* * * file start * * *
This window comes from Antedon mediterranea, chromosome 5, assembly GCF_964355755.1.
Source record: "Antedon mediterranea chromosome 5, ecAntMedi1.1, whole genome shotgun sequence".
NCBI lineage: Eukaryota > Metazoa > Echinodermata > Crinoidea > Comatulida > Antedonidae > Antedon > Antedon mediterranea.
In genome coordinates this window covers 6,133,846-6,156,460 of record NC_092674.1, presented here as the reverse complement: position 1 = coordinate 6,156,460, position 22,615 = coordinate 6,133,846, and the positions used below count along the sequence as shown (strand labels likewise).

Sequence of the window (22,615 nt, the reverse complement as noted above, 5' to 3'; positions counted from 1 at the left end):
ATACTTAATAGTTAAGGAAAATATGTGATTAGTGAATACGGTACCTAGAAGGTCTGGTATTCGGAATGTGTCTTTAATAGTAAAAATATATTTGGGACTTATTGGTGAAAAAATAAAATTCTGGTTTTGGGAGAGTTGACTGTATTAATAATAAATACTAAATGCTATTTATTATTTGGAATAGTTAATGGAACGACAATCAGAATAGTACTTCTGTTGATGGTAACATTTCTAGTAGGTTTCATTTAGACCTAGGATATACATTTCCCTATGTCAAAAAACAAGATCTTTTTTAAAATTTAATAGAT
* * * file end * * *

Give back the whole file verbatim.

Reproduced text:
This window comes from Antedon mediterranea, chromosome 5, assembly GCF_964355755.1.
Source record: "Antedon mediterranea chromosome 5, ecAntMedi1.1, whole genome shotgun sequence".
NCBI lineage: Eukaryota > Metazoa > Echinodermata > Crinoidea > Comatulida > Antedonidae > Antedon > Antedon mediterranea.
In genome coordinates this window covers 6,133,846-6,156,460 of record NC_092674.1, presented here as the reverse complement: position 1 = coordinate 6,156,460, position 22,615 = coordinate 6,133,846, and the positions used below count along the sequence as shown (strand labels likewise).

Sequence of the window (22,615 nt, the reverse complement as noted above, 5' to 3'; positions counted from 1 at the left end):
ATACTTAATAGTTAAGGAAAATATGTGATTAGTGAATACGGTACCTAGAAGGTCTGGTATTCGGAATGTGTCTTTAATAGTAAAAATATATTTGGGACTTATTGGTGAAAAAATAAAATTCTGGTTTTGGGAGAGTTGACTGTATTAATAATAAATACTAAATGCTATTTATTATTTGGAATAGTTAATGGAACGACAATCAGAATAGTACTTCTGTTGATGGTAACATTTCTAGTAGGTTTCATTTAGACCTAGGATATACATTTCCCTATGTCAAAAAACAAGATCTTTTTTAAAATTTAATAGAT